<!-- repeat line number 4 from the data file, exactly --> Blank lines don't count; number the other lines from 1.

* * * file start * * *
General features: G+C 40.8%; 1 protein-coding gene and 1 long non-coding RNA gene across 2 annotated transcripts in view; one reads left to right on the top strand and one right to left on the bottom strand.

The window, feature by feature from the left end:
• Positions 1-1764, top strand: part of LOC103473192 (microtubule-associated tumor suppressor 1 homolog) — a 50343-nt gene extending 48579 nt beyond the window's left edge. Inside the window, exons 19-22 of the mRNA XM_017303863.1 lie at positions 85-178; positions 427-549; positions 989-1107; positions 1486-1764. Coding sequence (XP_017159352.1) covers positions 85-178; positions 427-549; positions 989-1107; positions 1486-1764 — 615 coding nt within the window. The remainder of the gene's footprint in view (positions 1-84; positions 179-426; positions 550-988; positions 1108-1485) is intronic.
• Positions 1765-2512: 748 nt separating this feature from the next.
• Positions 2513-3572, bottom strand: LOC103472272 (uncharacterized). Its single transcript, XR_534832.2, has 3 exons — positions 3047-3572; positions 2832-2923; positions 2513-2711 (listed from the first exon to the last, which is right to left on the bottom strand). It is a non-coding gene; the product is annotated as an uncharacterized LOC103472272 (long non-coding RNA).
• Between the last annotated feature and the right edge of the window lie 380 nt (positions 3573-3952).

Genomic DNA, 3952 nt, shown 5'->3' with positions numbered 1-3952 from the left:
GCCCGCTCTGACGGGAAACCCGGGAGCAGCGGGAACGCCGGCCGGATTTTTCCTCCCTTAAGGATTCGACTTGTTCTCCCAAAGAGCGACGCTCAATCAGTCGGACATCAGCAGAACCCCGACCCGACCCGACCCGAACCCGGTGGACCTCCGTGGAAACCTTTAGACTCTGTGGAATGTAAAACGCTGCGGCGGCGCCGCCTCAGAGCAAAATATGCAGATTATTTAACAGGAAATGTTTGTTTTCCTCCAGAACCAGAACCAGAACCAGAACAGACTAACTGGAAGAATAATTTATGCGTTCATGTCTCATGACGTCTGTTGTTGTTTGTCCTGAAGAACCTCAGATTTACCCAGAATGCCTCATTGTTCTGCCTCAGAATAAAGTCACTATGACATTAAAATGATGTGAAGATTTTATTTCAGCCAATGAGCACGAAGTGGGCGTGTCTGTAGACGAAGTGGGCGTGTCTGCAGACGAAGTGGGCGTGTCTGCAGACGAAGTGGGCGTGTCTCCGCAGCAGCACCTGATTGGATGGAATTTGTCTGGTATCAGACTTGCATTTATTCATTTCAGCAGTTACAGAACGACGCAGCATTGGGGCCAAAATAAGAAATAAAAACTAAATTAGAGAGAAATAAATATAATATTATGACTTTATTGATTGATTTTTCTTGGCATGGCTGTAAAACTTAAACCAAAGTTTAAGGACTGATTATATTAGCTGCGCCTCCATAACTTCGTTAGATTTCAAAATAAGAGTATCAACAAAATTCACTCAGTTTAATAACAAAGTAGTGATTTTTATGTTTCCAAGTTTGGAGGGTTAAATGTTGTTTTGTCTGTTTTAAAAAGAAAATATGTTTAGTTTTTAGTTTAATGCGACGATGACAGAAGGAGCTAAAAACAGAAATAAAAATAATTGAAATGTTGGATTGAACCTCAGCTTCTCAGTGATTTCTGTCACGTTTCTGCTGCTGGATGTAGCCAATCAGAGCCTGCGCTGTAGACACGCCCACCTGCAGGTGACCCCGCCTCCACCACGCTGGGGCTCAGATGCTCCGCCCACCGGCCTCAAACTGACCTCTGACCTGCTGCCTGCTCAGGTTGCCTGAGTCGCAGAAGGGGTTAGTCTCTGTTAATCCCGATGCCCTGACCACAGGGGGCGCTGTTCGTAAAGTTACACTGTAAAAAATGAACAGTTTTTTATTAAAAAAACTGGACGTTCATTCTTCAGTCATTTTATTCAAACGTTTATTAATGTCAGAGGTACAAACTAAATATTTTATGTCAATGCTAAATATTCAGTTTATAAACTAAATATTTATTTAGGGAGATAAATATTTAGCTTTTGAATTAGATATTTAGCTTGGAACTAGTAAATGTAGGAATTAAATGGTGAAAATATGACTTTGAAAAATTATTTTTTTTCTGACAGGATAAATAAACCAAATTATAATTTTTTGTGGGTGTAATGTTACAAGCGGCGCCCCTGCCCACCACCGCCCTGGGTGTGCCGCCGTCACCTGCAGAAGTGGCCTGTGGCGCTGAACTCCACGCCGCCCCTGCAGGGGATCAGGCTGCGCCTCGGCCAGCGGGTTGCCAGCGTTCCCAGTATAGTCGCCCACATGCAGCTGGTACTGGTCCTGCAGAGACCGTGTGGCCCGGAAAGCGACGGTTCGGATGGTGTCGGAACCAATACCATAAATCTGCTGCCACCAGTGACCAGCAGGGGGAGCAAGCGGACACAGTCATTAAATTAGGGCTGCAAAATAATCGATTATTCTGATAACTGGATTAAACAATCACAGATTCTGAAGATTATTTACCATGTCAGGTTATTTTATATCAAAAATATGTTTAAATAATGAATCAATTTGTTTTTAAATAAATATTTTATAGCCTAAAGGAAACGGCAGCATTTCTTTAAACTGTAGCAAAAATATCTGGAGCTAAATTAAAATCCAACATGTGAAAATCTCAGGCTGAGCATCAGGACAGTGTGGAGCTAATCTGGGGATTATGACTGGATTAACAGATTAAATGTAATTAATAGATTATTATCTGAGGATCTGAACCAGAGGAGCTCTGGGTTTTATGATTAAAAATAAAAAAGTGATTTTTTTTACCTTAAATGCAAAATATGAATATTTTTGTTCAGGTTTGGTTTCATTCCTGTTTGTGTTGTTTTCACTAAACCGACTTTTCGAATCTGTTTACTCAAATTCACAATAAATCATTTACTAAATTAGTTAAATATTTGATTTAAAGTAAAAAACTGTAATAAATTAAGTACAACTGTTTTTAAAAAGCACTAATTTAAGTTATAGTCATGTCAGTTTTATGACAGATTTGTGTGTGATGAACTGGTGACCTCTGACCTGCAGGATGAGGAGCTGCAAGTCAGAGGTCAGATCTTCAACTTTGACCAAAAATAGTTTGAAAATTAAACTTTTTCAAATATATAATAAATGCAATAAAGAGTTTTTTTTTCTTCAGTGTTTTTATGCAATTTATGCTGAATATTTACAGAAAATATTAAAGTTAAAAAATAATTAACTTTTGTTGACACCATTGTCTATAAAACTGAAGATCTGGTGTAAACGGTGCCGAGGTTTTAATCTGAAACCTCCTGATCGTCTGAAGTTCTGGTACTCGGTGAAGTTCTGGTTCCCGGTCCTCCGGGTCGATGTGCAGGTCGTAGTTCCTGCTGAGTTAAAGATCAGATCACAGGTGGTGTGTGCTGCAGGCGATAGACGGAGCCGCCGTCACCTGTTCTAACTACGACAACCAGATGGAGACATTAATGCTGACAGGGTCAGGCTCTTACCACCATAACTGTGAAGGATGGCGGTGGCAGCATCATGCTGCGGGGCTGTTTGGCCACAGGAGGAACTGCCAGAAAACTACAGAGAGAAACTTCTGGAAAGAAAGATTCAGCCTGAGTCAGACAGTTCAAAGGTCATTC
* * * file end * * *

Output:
• Positions 1765-2512: 748 nt separating this feature from the next.